There are a number of reasons to believe that, as job growth in this province remains strong, and professionals relocate from other parts of the country and of the world, demand for undergraduate education in this province will be likely going up. If, concurrently, reduction in teaching personnel continues, or at any rate the sie of the faculty does not increase proportionally, the STFR will keep getting worse. In fact, the concurrent budget cuts and the predicted rise in undergraduate applications, could result into a true double whammy for my institution.
At this juncture, with another undergraduate institution in town that is making no mystery about wanting to expand its enrolment, if I were a high-ranked administrator at University of Alberta would start serious talk of raising admission standards, at least until funding from the province increases. That would have a number of short and possibly long term beneficial effects.
First of all, it could be used not to let average class size, as well as the STFR become too high. Secondly, and more importantly, it might trigger a serious, long overdue discussion in the province, about the importance of funding higher education, the possible merit of increasing the number of undergraduate institutions, as well as of the benefit of having at least one provincial research university enjoying a respectable international standing.
The argument that I have consistently heard against raising admission standards, and therefore against reducing enrolment (or, not increasing it at the pace at which it is set to increase), is that the funding that comes from the legislature is proportional to enrolment, and therefore reducing it would mean facing even deeper budget cuts. That seems like a dubious contention, though, given the current, acknowledged state of underfunding. It implies that the university’s long term interest is best served by going down the slippery slope of steadily increased enrolment, without receiving the funds that are required to handle it, hence facing more and more difficulties in carrying out its mission, and declining even further. It seems like a catch-22.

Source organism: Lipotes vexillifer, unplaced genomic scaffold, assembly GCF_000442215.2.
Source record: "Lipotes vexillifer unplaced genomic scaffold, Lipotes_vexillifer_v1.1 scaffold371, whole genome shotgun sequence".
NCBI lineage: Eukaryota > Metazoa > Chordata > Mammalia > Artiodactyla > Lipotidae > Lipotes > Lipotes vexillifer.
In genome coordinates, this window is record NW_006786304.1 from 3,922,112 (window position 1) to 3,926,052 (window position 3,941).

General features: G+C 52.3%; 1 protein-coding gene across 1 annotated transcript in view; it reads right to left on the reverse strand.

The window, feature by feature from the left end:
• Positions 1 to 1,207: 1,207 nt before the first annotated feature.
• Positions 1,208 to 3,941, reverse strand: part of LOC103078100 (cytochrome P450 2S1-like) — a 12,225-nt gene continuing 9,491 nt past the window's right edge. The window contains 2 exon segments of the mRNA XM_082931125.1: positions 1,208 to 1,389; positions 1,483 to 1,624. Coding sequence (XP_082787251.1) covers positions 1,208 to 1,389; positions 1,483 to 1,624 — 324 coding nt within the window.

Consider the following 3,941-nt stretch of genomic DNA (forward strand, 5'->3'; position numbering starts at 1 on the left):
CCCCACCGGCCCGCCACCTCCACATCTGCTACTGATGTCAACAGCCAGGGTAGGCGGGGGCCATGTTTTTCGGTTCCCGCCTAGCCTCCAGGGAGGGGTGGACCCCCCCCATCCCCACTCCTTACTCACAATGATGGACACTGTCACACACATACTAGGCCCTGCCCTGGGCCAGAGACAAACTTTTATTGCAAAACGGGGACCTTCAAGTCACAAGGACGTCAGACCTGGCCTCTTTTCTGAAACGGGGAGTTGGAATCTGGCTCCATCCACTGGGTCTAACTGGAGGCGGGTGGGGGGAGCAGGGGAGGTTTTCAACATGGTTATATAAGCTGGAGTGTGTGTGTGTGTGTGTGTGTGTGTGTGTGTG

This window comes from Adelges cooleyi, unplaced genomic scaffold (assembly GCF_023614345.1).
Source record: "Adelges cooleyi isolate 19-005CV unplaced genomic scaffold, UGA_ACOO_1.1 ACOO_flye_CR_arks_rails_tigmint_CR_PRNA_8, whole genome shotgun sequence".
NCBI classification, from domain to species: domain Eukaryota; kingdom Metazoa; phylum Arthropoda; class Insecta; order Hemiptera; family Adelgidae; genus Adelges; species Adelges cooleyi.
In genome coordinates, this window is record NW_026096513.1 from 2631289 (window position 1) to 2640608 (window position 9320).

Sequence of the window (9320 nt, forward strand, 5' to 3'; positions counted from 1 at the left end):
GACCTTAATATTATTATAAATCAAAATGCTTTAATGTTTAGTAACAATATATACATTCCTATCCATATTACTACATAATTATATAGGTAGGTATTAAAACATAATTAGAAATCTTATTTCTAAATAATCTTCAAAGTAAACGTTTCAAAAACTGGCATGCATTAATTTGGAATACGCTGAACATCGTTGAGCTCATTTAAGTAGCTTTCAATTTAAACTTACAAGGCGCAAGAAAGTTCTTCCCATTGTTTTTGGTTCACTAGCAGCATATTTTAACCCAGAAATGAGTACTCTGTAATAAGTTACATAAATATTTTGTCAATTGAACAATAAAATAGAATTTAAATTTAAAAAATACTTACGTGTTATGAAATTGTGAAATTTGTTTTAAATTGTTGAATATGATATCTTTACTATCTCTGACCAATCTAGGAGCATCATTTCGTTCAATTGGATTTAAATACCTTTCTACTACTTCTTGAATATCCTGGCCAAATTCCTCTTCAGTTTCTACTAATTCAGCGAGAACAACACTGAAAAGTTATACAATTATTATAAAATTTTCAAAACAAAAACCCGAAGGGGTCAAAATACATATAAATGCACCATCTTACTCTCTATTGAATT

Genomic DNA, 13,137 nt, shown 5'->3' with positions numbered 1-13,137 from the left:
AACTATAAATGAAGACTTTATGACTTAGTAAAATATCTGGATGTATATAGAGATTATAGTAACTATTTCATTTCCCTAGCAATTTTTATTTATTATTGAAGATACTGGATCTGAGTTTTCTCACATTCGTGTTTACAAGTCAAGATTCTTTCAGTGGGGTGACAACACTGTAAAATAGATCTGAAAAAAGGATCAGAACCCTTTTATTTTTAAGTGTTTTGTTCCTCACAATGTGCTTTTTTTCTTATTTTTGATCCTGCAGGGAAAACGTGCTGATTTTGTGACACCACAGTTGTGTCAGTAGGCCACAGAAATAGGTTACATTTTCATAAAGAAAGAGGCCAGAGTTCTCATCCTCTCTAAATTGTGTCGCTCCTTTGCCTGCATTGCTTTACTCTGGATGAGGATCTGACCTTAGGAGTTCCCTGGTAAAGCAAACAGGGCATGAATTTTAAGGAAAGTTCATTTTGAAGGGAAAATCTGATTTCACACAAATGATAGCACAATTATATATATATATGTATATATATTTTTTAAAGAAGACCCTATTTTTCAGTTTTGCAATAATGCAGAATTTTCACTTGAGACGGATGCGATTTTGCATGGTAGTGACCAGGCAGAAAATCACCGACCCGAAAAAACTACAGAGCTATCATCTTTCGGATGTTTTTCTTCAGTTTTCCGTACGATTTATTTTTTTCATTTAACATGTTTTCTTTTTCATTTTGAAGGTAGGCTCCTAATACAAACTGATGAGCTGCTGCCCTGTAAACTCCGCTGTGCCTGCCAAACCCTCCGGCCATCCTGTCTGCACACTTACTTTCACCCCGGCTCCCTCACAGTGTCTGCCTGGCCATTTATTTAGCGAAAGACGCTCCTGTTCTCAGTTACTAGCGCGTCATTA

As usual, debating whether “it is really true” that larger class size means a less effective classroom experience for the students, is pointless. Fact is, society deems that to be the case. Rankings of universities privilege low STFR.
Personally, I do believe large class size to be detrimental to learning. At University of Alberta we are already teaching introductory science classes with enrolment over 400, and having been in charge of teaching one of them for the past two years, it is quite clear to me that that is not the way to go, especially for a discipline like mine (physics). This will be the subject of an upcoming post, but I am becoming increasingly convinced that it is imperative for physics department all over the continent to shift their teaching focus to introductory physics courses for undeclared or non-physics majors, and keeping enrolment in those courses low, is a key aspect.
Just to make it clear how serious I am, I think that for many such departments, this may well be a matter of survival.
 Of course, opinions may differ as to the adequacy of the support given by the legislature to the leading research university in the province, a province that by all accepted measures has enjoyed robust economic growth over the past two decades and supposedly aims to raise its international profile. But that is not what this post is all about.
 I know, I am so funny, I crack myself up.